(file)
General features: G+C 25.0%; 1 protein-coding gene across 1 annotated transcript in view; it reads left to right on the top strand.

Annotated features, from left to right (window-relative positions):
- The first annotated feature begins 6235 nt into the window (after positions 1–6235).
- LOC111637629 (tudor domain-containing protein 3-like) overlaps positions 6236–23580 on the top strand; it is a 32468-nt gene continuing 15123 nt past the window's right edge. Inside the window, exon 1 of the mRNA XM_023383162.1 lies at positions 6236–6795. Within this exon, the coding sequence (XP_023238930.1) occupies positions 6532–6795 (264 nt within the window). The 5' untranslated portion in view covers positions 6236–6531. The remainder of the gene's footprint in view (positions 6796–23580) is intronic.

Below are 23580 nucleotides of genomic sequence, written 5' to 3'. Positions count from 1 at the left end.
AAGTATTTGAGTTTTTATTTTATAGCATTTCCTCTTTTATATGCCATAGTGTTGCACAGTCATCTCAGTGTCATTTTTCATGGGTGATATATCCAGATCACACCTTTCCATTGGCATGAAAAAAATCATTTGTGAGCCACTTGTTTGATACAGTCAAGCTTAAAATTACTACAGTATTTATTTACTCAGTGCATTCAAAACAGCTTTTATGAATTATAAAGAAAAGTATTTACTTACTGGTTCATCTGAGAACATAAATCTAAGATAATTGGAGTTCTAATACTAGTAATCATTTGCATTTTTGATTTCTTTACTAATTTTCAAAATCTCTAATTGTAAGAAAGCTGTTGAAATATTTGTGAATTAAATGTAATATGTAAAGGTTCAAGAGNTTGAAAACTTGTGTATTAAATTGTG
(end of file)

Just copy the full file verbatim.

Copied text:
General features: G+C 25.0%; 1 protein-coding gene across 1 annotated transcript in view; it reads left to right on the top strand.

Annotated features, from left to right (window-relative positions):
- The first annotated feature begins 6235 nt into the window (after positions 1–6235).
- LOC111637629 (tudor domain-containing protein 3-like) overlaps positions 6236–23580 on the top strand; it is a 32468-nt gene continuing 15123 nt past the window's right edge. Inside the window, exon 1 of the mRNA XM_023383162.1 lies at positions 6236–6795. Within this exon, the coding sequence (XP_023238930.1) occupies positions 6532–6795 (264 nt within the window). The 5' untranslated portion in view covers positions 6236–6531. The remainder of the gene's footprint in view (positions 6796–23580) is intronic.

Below are 23580 nucleotides of genomic sequence, written 5' to 3'. Positions count from 1 at the left end.
AAGTATTTGAGTTTTTATTTTATAGCATTTCCTCTTTTATATGCCATAGTGTTGCACAGTCATCTCAGTGTCATTTTTCATGGGTGATATATCCAGATCACACCTTTCCATTGGCATGAAAAAAATCATTTGTGAGCCACTTGTTTGATACAGTCAAGCTTAAAATTACTACAGTATTTATTTACTCAGTGCATTCAAAACAGCTTTTATGAATTATAAAGAAAAGTATTTACTTACTGGTTCATCTGAGAACATAAATCTAAGATAATTGGAGTTCTAATACTAGTAATCATTTGCATTTTTGATTTCTTTACTAATTTTCAAAATCTCTAATTGTAAGAAAGCTGTTGAAATATTTGTGAATTAAATGTAATATGTAAAGGTTCAAGAGNTTGAAAACTTGTGTATTAAATTGTG